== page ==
A blog of a friend that I recently found and have been reading regularly posted this response from seven evangelical church leaders on the question of materialism. Several of the responses stuck out to me as sentiments calling me back to myself – if that makes sense. Calling me to convictions that I know are biblical, true, just and rooted in how the kingdom is ordered – convictions that I haven’t thought about enough lately.
Just today, I was lamenting my current lack of employment and feelings of financial stress that accompany that as I walk through a new season of juggling parenthood, PhD studies, project work, pastoral passions, a calling to communities – a whole bunch of stuff that doesn’t always make money or make sense, in other words. And while some of my feelings and anxiety surrounding not knowing what my employment and financial future will look like are entirely valid, reading the below blog replies stopped me in my tracks as this thought hit me: I am fundamentally giving in to selfish and controlling feelings in this area of life when I get so worried about what the future will hold and so tied to worrying about financial specifics. I don’t really yet know what it means to ‘give my finances to God’ as the evangelical saying goes, but I am pretty sure my worrying and distrust that God is doing something bigger and better than I can see isn’t the answer. How do I forget this basic truth?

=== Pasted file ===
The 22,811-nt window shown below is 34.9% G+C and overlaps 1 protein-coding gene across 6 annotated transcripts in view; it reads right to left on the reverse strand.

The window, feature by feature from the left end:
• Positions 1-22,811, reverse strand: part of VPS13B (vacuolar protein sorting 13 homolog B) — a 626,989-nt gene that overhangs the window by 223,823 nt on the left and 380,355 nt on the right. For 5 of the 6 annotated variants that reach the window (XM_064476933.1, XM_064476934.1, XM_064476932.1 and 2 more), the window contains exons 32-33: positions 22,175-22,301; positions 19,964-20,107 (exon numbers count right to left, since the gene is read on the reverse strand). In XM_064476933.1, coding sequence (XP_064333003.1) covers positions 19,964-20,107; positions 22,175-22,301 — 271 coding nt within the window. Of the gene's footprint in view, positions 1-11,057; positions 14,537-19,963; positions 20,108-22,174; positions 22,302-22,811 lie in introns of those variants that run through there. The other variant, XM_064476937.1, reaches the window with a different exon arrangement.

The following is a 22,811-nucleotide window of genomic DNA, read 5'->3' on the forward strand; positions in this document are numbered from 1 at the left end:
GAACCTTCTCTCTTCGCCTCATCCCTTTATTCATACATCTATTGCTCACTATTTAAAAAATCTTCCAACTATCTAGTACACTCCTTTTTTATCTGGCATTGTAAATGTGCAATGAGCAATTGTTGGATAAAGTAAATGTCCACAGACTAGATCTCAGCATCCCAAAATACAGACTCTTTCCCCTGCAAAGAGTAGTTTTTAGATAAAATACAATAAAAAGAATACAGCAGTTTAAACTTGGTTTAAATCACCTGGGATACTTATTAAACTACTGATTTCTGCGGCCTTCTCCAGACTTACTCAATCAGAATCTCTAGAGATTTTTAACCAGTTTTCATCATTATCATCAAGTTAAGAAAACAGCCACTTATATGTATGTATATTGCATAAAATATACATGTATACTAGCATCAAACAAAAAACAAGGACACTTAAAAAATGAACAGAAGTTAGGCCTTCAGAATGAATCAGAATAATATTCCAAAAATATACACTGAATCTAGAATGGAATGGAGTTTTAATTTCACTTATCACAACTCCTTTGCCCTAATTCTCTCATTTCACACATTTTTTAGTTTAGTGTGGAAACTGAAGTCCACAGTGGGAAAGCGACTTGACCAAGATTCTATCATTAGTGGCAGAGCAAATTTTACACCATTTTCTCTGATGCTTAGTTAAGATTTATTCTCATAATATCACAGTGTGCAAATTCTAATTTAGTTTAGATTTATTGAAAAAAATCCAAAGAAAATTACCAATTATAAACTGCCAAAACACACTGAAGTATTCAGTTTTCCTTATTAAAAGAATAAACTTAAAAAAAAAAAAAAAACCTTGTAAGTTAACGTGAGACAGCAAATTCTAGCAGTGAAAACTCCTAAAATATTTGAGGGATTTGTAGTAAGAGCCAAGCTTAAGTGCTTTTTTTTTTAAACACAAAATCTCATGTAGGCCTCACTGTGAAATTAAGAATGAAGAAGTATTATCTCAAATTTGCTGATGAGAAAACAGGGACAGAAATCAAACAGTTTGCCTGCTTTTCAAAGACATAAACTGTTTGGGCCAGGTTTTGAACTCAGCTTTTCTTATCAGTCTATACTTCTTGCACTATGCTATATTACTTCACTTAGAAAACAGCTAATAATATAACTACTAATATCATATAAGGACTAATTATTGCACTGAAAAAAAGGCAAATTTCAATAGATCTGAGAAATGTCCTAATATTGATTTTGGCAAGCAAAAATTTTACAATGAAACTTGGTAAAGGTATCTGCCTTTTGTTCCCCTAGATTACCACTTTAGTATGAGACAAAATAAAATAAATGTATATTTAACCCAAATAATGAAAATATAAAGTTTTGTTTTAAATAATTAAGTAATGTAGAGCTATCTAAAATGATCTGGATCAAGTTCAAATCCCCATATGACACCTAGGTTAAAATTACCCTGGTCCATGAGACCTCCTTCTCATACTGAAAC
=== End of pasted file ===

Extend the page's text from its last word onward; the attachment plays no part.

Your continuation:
The following quotes reminded me that, 1) I need to continue to be around people (neighbors) who are truly struggling financially to keep my own well-fed financial reality in perspective, and I need to also be around financially gifted people whose lifestyles are generous and faithful, so that I don’t get too persuaded by the ‘norm’ of middle-upper class America that right now seems somewhat alluring to me; and 2) Mammon sneaks up on me, in the middle of studying thelogy and pastoring and writing convictions on ethics, I need to be aware of my everyday and surpremely personal practices and whether or not they are helping me let go of financial control and trust God – or on the other hand, engendering want and lust and bad habits that keep me to tied to money. It’s tricky – this whole area, and I just needed this reminder today. I think that I need to revisit the question of what is enough – surely I already have more than enough, just not more than I currently desire. Tricky.
Enjoy these solid quotes:
Shane Claiborne’s response: “What is enough is defined by our relationship to our neighbor—if our neighbor has four cars, then we think we are living simply if we have two cars. If our neighbor doesn’t have water, then two cars is probably too many. We have this command to love our neighbor as ourselves, but I think the great tragedy of our culture is that we are pushed away from suffering, away from poverty to the point that it’s enough if we give a tax-exempt donation or volunteer for a week out of the year. And yet if we’re really in relationship with people who are suffering, that messes with us.”
Theologian and scholar N.T. Wright writes: “Most of us in the Western world need to have our noses rubbed in that [question] more than we regularly do, and not use the kind of convenient get-out clause—’Well, that’s something Jesus says to some people but not everybody.’ When people say that, it tends to mean “but please, not me.” That’s dangerous. One of the first steps we have to take is to recognize that the vast majority of the Christian world for the last 2,000 years—and still today—lives in much more poverty and a much simpler lifestyle than we in the modern West can easily imagine. …. Money becomes a god very, very easily. So giving it away cheerfully and wisely is a step toward really saying money is not the ruling force in our lives. Money is not the thing that makes you a genuine human being. Saying that is so counterintuitive in Western culture.”